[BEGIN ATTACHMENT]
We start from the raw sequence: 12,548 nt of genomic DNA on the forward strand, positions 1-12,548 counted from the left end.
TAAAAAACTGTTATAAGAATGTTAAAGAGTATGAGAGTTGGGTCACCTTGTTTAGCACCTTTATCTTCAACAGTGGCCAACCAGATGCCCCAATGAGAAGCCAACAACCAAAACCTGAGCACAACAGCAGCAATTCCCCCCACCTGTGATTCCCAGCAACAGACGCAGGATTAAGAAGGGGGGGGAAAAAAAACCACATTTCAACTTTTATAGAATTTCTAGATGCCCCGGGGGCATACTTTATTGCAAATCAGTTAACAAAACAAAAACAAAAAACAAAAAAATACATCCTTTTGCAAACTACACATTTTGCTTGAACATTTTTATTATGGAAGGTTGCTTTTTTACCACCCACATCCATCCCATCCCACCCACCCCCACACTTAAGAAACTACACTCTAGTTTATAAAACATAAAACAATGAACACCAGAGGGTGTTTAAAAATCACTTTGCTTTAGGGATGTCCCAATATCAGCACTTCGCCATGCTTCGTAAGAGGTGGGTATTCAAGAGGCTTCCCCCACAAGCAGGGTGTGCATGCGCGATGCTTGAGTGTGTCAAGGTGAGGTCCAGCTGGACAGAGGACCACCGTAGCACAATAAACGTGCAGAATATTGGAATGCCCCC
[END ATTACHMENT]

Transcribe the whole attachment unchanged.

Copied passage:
We start from the raw sequence: 12,548 nt of genomic DNA on the forward strand, positions 1-12,548 counted from the left end.
TAAAAAACTGTTATAAGAATGTTAAAGAGTATGAGAGTTGGGTCACCTTGTTTAGCACCTTTATCTTCAACAGTGGCCAACCAGATGCCCCAATGAGAAGCCAACAACCAAAACCTGAGCACAACAGCAGCAATTCCCCCCACCTGTGATTCCCAGCAACAGACGCAGGATTAAGAAGGGGGGGGAAAAAAAACCACATTTCAACTTTTATAGAATTTCTAGATGCCCCGGGGGCATACTTTATTGCAAATCAGTTAACAAAACAAAAACAAAAAACAAAAAAATACATCCTTTTGCAAACTACACATTTTGCTTGAACATTTTTATTATGGAAGGTTGCTTTTTTACCACCCACATCCATCCCATCCCACCCACCCCCACACTTAAGAAACTACACTCTAGTTTATAAAACATAAAACAATGAACACCAGAGGGTGTTTAAAAATCACTTTGCTTTAGGGATGTCCCAATATCAGCACTTCGCCATGCTTCGTAAGAGGTGGGTATTCAAGAGGCTTCCCCCACAAGCAGGGTGTGCATGCGCGATGCTTGAGTGTGTCAAGGTGAGGTCCAGCTGGACAGAGGACCACCGTAGCACAATAAACGTGCAGAATATTGGAATGCCCCC